The Transformation [Technical Details]
Televisions, microwaves, and internet. I think that we can all agree that getting away from luxuries such as these every now and then would do us nothing but good. There was one luxury, however, that I was not prepared to leave behind when I began really thinking about this trip – running water.
It was around this desire that I began to design my living space. How does one get a running water system into a Toyota RAV4? I spent hours sitting alone inside my parked car, trying to figure it out. I took every seat out, save for the driver’s seat, and then sat in it some more – our neighbors must’ve thought that I had finally lost my mind. I guess that I had.
I sketched and measured, and even attempted to make a 3D model in Google Sketchup, until I figured out that the best approach was to simply do it.
This was not an easy approach. Not because I didn’t have a clear image of what I wanted the end result to look like. Rather, it was because, without having step-by-step instructions or an expert there beside me, I had no real assurance that I wouldn’t blow up the car before ever getting on the road.
There were a few points in which I would just sit there, holding my Dad’s drill to the car frame, frozen. I was never given permission to do this to a car before, nor did I know anyone who had built a wooden floor inside a car and attached it to the frame.
In fact, I’m sure that if I did begin asking others for their suggestions, they would have advised against drilling holes into a perfectly good vehicle. The only way in which I could surpass these moments of fear was by remembering the fact that one day I would be dead, and that nothing I did now really mattered. It helped. A little.
Designing the Shower
The sink and shower unit was a bit tricky, as I didn’t have many online references to go off of. I settled for a design in which I built a wooden box (stained an ebony color), into which I placed the bottom half of a plastic storage bin. The bin is 28″ long by 17″ wide, just large enough for me to squeeze into.
I fashioned a lid to the whole apparatus, which would fit nicely on top of the ebony box whenever not in use. When closed, it gives me a nice level surface to work or sit on. When suspended from the ceiling with a wooden dowel, I can easily hang my shower curtains from it.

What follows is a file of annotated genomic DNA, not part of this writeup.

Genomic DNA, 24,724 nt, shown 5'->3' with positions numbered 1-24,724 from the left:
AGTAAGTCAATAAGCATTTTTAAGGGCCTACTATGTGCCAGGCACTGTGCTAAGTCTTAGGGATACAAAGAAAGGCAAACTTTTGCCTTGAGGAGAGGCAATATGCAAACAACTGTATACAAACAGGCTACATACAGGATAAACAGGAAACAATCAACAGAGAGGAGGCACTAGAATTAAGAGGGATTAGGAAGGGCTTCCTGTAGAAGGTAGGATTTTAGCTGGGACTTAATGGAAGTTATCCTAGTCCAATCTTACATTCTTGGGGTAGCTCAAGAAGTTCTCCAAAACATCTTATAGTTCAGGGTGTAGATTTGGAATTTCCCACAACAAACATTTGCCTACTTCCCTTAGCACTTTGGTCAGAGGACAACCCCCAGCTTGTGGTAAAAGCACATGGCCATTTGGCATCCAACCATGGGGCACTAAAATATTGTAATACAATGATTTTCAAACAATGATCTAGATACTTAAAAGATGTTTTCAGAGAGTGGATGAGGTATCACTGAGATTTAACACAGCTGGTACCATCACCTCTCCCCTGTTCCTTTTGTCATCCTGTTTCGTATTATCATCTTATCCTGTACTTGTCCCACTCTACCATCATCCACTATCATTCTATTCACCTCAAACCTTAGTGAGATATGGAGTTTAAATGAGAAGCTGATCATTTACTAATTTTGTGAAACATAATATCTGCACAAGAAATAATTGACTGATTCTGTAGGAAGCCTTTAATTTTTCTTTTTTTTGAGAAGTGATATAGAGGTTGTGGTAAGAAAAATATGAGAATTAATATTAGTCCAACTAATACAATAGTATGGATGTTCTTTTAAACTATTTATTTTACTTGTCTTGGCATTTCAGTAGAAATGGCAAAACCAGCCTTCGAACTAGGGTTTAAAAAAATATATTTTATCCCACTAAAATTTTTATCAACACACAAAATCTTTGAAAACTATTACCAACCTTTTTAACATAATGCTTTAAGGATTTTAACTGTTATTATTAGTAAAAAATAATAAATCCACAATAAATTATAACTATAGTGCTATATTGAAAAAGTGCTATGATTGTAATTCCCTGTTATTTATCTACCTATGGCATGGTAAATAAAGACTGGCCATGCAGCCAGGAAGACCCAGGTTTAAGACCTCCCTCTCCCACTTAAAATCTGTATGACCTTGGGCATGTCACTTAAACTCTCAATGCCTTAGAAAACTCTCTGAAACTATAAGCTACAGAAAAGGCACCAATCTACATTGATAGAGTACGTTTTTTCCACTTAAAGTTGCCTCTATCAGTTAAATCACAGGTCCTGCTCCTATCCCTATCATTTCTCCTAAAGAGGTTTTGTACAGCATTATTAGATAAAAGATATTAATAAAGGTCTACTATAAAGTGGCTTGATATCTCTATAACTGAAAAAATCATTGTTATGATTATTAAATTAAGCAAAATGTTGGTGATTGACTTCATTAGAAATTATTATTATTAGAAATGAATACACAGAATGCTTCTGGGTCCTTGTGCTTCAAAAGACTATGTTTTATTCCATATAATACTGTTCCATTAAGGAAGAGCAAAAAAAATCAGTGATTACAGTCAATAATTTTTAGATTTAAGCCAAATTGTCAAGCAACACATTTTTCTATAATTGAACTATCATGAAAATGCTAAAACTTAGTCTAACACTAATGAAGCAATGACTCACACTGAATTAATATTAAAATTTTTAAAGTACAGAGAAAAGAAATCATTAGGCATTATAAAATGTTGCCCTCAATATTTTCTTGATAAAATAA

I carpeted the top of the lid to match the rest of the floor, installed LED strip tape on the bottom for lighting, and then screwed in the hooks for the curtains. All-in-all, I’d say that it was a huge success!
I ran a tube to a hidden storage compartment in the back, where I placed a 5-gallon water tank. My water pump, which I found for $20 on Amazon.com, has a built-in pressure switch, which means that it automatically turns on and off when I open and close the faucet valve.
The one thing that I didn’t included was a gray water tank, to catch the used water. Instead, I use it like you would a camping shower, allowing the water drain through a tube that runs through the bottom of the car onto the ground. Because of this, I obviously have to be cautious with using certain soaps and detergents. Fortunately, I was able to find some biodegradable products, thus reducing my environmental impact.
I did make sure to install a small auxiliary electrical system so that I wouldn’t accidentally drain my car battery. I installed two 12-amp batteries in the back of the car, which charge whenever the car is running and are separated from my starter battery when the car is off. This lets me run the lights, water pump, 120-volt inverter, and other little gadgets without worrying about being stranded in the wilderness.
As an additional touch, I cut up pieces of foam board to precisely fit each window. On the outer side, I glued Relectix, an insulating material that reflects external heat and sunlight. On the inner side, I pasted a nice, green fabric, cut up from curtains that I had hanging in my old apartment.
Like I stated in my earlier post about Life in the RV4, life is sweet. I’m currently writing inside my car, lounging in my living/bedroom area. I truly can’t complain about my current standard of living – in fact, I have no reason to. I am comfortable, and for once, I feel content. Not to say that I don’t one day plan on building myself up in life. But for the remainder of my Journey, this will be more than enough.